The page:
Since the mid-1970s, the term “evangelical” has been on many people’s lips as the “born-again Christian” became a popular media focus. Yet the word has almost as many meanings as people who claim the title for themselves. Recently, the word “evangelical” has come to embrace all those who believe in Jesus Christ for salvation. Hence, we find “evangelical” Catholics and even “evangelical” liberals. The news media often use the word to refer to those who are eager to promote their message, whether religious or secular.

“Evangelical” comes from the word, “evangelion,” which is the Greek word for “good news.” Thus our English word denotes one who is in agreement with the Christian Gospel found in the New Testament.

In the early Reformation years, an evangelical was a Protestant, so in continental Europe the Lutherans and Reformed churches are known as “evangelical.” In more modern times, the word has come to be applied to those who believe the foundational doctrines of Christianity, regardless of denomination. These doctrines include the trustworthiness of the Bible, the virgin birth and deity of Christ, His resurrection, and personal return.

Often, evangelical is used in relation to those who fall somewhere between fundamentalism on the extreme conservative end of theological views, and modernism on the extreme liberal side. While fundamentalism is a part of the evangelical wing of the church, those who style themselves evangelicals are often more open in general attitudes. Examples of this can be found in the work of Billy Graham, Christianity Today magazine, and seminaries like Trinity Evangelical, Ashland, and Gordon-Conwell.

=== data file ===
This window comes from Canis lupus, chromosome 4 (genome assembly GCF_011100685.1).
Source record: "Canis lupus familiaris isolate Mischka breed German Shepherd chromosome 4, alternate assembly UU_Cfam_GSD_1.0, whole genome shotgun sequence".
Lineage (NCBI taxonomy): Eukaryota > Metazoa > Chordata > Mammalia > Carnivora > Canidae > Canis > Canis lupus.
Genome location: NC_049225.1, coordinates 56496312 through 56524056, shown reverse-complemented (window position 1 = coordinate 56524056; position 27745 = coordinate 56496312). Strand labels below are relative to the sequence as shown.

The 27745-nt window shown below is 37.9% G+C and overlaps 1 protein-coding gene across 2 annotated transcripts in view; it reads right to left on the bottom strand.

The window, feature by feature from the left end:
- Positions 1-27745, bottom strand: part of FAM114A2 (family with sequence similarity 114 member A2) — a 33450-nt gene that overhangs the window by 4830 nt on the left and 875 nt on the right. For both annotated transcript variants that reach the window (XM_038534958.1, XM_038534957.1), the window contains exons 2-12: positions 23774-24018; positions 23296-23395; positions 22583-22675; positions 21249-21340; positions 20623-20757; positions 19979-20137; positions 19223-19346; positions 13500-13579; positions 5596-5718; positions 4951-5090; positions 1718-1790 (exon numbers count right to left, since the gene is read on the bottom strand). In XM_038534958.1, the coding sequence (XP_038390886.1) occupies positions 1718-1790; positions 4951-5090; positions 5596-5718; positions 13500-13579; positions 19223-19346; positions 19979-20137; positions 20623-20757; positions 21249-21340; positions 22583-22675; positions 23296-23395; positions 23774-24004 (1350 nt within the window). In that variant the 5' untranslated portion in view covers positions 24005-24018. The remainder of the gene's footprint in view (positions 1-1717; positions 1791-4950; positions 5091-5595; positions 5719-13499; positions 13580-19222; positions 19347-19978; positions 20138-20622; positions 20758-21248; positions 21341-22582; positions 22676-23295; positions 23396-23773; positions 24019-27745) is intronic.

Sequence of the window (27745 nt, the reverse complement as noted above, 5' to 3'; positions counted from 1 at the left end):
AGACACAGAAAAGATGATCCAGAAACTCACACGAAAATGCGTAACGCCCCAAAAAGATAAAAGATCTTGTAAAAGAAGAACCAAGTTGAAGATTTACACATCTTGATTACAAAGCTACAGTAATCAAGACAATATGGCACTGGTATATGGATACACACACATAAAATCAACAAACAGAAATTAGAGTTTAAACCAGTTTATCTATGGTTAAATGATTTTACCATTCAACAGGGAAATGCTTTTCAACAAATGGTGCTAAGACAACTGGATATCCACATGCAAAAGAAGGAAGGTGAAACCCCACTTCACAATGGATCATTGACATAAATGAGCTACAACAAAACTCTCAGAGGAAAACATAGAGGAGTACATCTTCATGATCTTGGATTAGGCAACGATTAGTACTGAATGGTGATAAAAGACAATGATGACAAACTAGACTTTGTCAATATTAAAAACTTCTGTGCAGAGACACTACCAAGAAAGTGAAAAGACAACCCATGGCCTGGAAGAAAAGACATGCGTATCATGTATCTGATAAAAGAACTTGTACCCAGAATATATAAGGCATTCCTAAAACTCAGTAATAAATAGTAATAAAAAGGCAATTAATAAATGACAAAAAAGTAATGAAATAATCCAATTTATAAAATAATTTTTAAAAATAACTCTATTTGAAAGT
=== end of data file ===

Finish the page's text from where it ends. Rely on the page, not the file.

Evangelicalism includes those Bible believers in Reformed, Wesleyan, Anabaptist, and Pentecostal churches, and many of these groups have banded together in the National Association of Evangelicals (N.A.E.). This organization of more than 50,000 local churches in 77 denominations, attempts to speak out from a evangelical perspective on a wide variety of spiritual, social, and moral issues. Many members of the Church of the Brethren are members of the N.A.E.

–Craig Alan Myers
November/December 1993